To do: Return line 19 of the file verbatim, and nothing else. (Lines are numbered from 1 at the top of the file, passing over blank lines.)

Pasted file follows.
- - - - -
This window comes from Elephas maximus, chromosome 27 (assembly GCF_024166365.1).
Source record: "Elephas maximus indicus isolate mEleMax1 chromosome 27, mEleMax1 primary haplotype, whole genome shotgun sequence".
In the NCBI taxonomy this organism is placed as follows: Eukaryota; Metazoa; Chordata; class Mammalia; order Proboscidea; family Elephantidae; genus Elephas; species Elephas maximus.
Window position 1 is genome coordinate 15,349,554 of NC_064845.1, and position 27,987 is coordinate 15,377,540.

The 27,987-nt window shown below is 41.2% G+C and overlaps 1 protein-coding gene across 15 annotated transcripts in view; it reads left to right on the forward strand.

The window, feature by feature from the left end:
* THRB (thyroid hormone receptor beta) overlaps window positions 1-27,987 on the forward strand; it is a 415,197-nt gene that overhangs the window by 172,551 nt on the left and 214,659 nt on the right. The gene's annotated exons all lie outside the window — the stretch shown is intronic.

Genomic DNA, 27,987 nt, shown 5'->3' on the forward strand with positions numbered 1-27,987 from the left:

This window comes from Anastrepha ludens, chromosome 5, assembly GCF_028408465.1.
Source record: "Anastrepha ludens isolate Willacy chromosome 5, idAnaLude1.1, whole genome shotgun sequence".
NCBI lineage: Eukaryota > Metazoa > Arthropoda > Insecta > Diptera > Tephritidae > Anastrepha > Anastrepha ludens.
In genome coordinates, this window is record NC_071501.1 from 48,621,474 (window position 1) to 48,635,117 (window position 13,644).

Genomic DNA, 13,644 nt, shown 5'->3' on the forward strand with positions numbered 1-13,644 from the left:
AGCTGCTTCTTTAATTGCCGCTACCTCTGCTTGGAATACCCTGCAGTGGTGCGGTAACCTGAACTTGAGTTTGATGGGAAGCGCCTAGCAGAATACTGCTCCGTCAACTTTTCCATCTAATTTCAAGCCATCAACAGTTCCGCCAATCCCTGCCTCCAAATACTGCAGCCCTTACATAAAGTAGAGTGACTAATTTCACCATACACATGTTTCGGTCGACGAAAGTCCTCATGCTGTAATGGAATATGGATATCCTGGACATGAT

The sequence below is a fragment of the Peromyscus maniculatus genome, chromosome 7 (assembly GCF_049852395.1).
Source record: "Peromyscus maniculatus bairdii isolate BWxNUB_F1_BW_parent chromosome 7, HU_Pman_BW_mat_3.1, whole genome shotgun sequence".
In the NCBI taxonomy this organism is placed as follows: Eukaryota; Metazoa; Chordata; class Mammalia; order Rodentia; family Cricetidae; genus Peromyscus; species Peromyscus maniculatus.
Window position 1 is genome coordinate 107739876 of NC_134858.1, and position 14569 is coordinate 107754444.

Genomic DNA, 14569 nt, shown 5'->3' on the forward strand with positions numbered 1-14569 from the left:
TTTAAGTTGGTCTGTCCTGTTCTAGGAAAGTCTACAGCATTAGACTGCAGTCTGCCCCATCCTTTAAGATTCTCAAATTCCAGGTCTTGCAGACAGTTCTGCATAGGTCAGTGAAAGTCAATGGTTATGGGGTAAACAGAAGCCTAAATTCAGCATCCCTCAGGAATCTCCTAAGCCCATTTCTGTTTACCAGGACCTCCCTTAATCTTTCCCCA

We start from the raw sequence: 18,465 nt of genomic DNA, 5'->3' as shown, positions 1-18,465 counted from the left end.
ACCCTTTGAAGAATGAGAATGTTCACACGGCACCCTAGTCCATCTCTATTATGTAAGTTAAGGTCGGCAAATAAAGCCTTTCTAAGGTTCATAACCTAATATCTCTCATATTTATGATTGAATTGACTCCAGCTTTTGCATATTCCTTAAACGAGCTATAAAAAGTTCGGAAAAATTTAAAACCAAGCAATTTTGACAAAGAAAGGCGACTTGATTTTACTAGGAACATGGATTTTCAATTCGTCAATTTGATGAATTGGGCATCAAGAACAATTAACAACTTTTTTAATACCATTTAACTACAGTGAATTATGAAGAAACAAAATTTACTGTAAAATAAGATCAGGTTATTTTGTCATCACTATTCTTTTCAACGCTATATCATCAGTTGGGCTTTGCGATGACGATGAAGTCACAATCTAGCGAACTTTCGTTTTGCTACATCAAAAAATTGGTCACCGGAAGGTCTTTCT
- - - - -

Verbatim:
Genomic DNA, 14569 nt, shown 5'->3' on the forward strand with positions numbered 1-14569 from the left: